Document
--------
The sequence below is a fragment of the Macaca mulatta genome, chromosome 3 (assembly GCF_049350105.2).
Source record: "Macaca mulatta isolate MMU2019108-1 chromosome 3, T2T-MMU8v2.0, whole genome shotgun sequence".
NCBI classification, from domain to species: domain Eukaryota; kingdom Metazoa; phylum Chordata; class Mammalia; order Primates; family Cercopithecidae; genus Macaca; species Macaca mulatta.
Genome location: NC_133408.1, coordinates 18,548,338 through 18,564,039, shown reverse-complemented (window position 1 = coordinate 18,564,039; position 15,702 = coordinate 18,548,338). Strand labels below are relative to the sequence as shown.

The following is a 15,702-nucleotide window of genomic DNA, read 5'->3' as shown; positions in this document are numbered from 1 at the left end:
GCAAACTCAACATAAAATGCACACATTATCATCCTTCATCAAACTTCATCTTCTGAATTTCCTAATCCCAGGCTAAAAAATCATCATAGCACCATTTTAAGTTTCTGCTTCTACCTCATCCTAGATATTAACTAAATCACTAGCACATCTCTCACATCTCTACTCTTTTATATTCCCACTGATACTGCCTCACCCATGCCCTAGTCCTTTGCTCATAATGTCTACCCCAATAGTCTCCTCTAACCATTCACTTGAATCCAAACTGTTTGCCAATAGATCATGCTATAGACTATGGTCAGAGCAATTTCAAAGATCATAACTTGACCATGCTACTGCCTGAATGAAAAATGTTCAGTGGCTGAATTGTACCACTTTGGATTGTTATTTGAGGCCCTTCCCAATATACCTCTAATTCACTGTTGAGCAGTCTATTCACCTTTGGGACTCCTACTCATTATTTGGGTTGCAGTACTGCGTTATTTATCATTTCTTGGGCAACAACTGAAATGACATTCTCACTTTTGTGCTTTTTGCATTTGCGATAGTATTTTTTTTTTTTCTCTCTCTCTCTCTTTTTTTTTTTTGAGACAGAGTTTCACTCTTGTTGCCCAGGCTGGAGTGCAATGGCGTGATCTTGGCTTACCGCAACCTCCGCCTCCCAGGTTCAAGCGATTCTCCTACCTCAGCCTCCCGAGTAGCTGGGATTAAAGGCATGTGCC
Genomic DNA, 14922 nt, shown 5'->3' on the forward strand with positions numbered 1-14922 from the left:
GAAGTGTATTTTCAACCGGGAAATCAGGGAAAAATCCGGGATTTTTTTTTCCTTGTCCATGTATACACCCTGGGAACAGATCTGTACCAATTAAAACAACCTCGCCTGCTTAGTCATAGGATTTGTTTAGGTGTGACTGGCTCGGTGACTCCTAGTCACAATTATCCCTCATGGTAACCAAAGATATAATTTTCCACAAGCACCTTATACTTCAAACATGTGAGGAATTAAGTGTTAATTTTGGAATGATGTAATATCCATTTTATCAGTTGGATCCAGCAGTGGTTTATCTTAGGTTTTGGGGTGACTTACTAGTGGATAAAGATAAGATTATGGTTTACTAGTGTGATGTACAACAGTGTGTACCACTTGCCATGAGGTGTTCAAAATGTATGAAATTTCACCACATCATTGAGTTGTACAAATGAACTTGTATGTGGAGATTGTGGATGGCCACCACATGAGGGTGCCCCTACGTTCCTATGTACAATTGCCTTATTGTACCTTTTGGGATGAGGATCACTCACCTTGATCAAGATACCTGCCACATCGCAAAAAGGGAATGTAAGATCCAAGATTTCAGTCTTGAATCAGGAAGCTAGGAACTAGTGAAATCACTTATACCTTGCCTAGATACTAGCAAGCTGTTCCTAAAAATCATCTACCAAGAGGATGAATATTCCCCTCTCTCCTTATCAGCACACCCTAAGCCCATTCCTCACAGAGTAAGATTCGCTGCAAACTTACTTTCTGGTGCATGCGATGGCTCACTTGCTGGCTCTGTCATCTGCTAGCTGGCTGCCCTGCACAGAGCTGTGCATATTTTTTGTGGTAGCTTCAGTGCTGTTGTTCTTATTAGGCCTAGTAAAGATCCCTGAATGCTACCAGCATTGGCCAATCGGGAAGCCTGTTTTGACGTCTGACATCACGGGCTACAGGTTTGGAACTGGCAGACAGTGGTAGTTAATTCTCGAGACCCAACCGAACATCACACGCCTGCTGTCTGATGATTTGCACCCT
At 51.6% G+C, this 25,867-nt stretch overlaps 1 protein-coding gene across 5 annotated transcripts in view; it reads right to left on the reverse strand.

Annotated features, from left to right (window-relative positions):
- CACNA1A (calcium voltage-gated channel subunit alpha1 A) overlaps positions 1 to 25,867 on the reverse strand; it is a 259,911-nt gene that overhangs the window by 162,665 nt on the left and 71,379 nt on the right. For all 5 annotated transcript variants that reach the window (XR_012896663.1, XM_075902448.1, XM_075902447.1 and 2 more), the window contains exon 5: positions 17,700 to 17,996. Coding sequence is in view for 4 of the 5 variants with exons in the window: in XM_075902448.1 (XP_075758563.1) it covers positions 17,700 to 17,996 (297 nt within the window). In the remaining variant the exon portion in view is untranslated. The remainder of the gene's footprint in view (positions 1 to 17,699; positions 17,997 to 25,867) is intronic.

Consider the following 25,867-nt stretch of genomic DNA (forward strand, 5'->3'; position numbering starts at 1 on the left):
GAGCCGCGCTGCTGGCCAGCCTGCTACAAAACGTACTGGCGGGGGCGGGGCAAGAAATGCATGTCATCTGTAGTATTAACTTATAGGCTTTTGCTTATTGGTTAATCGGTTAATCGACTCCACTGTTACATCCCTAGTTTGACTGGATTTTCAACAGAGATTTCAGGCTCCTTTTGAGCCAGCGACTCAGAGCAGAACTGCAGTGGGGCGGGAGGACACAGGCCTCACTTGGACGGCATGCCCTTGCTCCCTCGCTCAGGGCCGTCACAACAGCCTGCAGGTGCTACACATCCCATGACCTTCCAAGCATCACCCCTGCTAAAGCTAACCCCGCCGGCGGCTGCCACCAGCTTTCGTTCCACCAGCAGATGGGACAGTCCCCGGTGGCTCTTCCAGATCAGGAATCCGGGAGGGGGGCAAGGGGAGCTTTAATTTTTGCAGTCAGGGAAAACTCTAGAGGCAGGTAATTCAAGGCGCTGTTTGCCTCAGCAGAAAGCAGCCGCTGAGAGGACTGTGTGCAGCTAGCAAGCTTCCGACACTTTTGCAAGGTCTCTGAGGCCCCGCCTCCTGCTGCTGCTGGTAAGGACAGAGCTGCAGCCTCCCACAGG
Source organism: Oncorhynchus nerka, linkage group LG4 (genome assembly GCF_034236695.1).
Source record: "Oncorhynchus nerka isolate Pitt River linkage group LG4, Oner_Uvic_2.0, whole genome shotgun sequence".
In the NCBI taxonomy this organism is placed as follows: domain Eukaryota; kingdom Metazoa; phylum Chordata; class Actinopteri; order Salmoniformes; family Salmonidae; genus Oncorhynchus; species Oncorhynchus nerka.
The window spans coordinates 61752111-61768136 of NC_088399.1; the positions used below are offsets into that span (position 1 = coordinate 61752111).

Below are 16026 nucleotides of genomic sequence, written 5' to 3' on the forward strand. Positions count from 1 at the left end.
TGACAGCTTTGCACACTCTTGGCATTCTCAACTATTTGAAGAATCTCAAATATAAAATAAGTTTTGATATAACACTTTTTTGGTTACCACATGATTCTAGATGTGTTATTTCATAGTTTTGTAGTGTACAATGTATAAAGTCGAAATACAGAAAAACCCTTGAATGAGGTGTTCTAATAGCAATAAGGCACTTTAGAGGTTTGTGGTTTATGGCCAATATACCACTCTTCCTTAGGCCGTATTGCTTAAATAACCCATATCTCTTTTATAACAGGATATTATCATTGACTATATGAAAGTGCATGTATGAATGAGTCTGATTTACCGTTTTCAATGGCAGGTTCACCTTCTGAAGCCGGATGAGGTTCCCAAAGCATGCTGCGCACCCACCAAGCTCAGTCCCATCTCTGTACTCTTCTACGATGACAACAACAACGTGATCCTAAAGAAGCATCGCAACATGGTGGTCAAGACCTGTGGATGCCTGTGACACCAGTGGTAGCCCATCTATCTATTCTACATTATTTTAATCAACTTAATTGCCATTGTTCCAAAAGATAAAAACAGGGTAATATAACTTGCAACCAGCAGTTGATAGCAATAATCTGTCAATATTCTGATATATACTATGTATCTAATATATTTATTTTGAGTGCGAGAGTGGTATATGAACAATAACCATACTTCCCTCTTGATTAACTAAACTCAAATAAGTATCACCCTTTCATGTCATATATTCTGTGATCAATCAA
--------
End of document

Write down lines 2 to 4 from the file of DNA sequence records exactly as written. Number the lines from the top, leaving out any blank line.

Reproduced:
Source record: "Macaca mulatta isolate MMU2019108-1 chromosome 3, T2T-MMU8v2.0, whole genome shotgun sequence".
NCBI classification, from domain to species: domain Eukaryota; kingdom Metazoa; phylum Chordata; class Mammalia; order Primates; family Cercopithecidae; genus Macaca; species Macaca mulatta.
Genome location: NC_133408.1, coordinates 18,548,338 through 18,564,039, shown reverse-complemented (window position 1 = coordinate 18,564,039; position 15,702 = coordinate 18,548,338). Strand labels below are relative to the sequence as shown.